Hey Tobias! As a toastmaster though, surely you know the power of face to face communication. I think this is what Gustav refers to mirror neurons (the concept being empathy…like a yawner gets others to yawn too). It demands more of the spontaneity of the speaker as well as the listener. They have to act and be creative all at once. The story can diverge any time they want as they read the audience. So yes, as your last statement, there are pluses and minuses to storytelling. Just as long as it doesn’t become a lost art!

    2. Gustav, the Modern Nomad says:

      I agree that films, books, radio etc are all telling stories, but I meant a different meaning with storytelling, i.e. the oral tradition of direct person-to-person telling of stories with words and body language.

      All mediums have their strengths and weaknesses. I think storytelling have some wonderful strengths that few people know about because few people go to listen to professional storytellers. If more people did then I am sure that this way of telling stories would be more wide-spread and appreciated.

      Stories will never decline. We need them far too much for that. But I hope that we will guard the many mediums for stories that we have. The oral traditions are in danger of waning away, so we should take special care with them.

  5. Craig says:

    My friend Laura says there is a storytelling podcast called “The Moth”, downloadable from the iTunes store. For specifically American storys check out the podcasts “This American Life” or “Fresh Air”. Not specifically storytelling, but compelling none the less: “WNYC Radiolab” (creative science) and “Stuff You Should Know” (from how stuff works). I’m checking out “The Moth”!

    Anyone interested interested in storytelling could do well to google “memory palace”. I learned of this interesting technique by reading Joshua Foer’s “Sleepwalking with Einstein”. Before the printing press, people memorized long stories as the only way to entertain themselves, pass on information and family history. They knew of many more mnemonic devices than we googlers do today. The concept of the memory palace was commonplace knowledge back then, just as they knew more about the sky.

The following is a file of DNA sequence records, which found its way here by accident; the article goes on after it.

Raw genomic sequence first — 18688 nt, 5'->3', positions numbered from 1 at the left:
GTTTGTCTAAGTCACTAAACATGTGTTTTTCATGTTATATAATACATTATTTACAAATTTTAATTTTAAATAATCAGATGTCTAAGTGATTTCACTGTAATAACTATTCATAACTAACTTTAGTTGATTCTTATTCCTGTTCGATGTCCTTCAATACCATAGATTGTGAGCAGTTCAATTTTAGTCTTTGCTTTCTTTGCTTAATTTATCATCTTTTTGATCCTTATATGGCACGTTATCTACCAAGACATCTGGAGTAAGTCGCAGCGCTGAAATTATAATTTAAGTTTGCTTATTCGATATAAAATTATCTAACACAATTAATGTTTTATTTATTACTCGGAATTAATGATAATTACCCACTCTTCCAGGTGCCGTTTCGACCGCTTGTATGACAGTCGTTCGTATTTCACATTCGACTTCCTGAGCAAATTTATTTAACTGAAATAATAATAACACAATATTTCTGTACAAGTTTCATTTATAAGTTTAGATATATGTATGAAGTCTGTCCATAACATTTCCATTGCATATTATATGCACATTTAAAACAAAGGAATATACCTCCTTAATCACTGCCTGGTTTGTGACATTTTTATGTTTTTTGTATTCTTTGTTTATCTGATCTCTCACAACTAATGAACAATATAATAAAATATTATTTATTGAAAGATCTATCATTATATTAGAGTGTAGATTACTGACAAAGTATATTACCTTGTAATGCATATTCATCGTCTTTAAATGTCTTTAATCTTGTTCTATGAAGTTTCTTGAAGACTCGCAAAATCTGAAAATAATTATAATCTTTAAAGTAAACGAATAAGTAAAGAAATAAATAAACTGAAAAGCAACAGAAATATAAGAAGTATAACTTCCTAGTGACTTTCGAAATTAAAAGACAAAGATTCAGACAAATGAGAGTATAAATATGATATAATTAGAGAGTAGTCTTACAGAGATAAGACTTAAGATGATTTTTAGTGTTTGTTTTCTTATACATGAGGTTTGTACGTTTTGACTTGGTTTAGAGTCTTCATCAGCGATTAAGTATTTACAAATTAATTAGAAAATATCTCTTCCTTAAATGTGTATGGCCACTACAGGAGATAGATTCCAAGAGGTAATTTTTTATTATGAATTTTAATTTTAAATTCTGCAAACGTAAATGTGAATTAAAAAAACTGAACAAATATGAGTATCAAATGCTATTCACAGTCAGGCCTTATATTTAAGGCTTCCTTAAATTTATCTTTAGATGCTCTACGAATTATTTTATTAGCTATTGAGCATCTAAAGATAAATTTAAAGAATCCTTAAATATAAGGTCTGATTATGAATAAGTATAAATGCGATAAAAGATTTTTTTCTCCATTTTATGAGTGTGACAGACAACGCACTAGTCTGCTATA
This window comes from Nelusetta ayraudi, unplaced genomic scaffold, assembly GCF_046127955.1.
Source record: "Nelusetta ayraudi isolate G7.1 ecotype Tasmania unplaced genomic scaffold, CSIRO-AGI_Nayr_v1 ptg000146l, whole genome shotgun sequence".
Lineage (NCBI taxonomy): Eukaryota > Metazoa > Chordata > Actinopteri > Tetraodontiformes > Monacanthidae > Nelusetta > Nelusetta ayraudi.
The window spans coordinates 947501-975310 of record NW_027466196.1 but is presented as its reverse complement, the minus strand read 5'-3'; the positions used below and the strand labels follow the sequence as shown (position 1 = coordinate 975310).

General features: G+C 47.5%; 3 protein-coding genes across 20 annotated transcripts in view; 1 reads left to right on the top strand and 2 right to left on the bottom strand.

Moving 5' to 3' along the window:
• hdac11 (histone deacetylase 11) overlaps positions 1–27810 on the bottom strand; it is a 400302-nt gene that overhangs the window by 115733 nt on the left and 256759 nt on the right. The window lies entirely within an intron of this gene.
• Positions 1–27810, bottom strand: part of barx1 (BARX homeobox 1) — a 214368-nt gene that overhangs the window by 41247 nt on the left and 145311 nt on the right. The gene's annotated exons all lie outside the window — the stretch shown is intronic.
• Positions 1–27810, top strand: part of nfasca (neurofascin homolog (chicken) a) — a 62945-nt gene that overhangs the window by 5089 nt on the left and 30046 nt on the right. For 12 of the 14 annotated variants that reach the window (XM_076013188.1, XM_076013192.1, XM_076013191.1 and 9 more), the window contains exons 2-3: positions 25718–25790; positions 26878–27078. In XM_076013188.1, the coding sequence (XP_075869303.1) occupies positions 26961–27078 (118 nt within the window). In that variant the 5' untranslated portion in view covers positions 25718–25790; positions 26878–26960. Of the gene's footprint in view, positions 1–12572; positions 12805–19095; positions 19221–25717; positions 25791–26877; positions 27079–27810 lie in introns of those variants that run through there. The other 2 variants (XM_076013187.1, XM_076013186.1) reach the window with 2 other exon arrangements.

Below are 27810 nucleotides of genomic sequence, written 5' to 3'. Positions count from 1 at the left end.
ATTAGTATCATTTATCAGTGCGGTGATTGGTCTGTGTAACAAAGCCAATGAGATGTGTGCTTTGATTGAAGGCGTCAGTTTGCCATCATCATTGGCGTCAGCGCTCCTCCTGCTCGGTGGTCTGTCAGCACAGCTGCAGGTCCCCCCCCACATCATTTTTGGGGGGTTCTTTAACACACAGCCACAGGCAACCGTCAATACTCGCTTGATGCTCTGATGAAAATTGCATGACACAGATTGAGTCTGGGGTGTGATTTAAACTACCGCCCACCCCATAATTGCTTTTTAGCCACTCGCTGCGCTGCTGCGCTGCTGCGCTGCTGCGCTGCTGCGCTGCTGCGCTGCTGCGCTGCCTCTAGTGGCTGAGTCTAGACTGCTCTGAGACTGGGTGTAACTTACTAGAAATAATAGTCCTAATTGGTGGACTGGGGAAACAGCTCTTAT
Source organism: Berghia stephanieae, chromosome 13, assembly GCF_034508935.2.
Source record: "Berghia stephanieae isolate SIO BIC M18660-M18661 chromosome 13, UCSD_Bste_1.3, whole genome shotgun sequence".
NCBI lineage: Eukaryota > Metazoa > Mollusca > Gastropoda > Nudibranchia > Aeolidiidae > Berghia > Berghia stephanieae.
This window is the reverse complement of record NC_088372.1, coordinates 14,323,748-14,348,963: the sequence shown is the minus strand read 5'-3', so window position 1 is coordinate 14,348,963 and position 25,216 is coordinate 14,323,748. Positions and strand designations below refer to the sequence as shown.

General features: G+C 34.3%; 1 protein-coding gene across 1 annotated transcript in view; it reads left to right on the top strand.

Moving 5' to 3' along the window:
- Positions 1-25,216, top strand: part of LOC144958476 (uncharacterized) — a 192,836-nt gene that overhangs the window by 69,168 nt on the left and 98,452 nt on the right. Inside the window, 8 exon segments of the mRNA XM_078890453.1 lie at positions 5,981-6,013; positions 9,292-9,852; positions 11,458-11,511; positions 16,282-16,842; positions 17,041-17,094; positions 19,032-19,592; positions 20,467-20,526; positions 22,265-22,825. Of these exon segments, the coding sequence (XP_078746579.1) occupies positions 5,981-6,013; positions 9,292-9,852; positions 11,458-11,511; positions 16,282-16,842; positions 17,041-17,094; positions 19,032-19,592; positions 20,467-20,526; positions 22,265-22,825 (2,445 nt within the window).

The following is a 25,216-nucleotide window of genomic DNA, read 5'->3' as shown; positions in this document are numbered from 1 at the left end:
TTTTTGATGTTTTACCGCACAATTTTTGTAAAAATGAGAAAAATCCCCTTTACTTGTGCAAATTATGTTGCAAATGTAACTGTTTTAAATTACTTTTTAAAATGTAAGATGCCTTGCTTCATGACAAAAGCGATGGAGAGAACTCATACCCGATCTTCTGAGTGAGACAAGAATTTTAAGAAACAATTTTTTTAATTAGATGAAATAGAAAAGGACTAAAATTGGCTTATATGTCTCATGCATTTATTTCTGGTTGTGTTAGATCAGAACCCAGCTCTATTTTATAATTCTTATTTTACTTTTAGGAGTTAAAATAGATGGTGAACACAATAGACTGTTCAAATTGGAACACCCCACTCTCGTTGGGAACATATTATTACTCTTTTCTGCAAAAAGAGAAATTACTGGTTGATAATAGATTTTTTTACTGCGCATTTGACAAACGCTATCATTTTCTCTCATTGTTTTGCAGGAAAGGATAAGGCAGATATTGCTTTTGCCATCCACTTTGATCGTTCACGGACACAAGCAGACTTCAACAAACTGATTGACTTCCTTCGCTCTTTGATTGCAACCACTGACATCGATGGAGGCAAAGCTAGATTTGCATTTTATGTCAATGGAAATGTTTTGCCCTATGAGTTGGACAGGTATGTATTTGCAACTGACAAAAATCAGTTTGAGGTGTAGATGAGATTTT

6. […] Lyssnaren är lika viktig för en berättarfestival som berättaren. Jag vågar nog utnämna Gustaf till festivalens flitigaste besökare. I flera år har han kommit till Ljungby under festivaltiden. I en egen blogg hyllar han både det muntliga berättandet i allmänhet och Ljungby berättarfestival i synnerhet. Det är insiktsfullt skrivet. Missa inte hans tankar utan gå till Gustafs blogg http://www.themodernnomad.com. […]

  7. MB says:

    You definitely are a great story teller.

  8. […] Här kan du läsa hans reflexioner kring 2011 års festival.   Postat i Nyhet […]

  9. Andy DelliColli says:

    My favorite storyteller locally in New York is a great guy named Adirondack Bill Smith. He weaves tall tales about life in the Northern New York and Canadian logging camps, as well as singing folk songs and reading traditional poetry. His voice is like a pleasant grandfather and he always sounds like he’s smiling.

    1. Gustav, the Modern Nomad says:

      That reminds me that there is a podcast called ‘A Prairie Home Companion’s News From Lake Wobegong’, which is an excellent piece of remote storytelling. Tall tales delivered in a complete deadpan way. The pace is slow, the buildup genuin and the jokes utterly strange. Not for everyone but worth a look!

    2. Andy DelliColli says:

      also, I thouroughly enjoy and strongly recommend the NPR show “Snap Judgement” which carries the tagline “Storytelling with a beat”.

  10. Andy DelliColli says:

    The Prarie Home companion is a favorite of mine. I even own the movie, Garrison Keillor’s voice is like a warm soothing bath! I love seeing the show live. It travels the country and is also a show on NPR.

What does storytelling mean to you?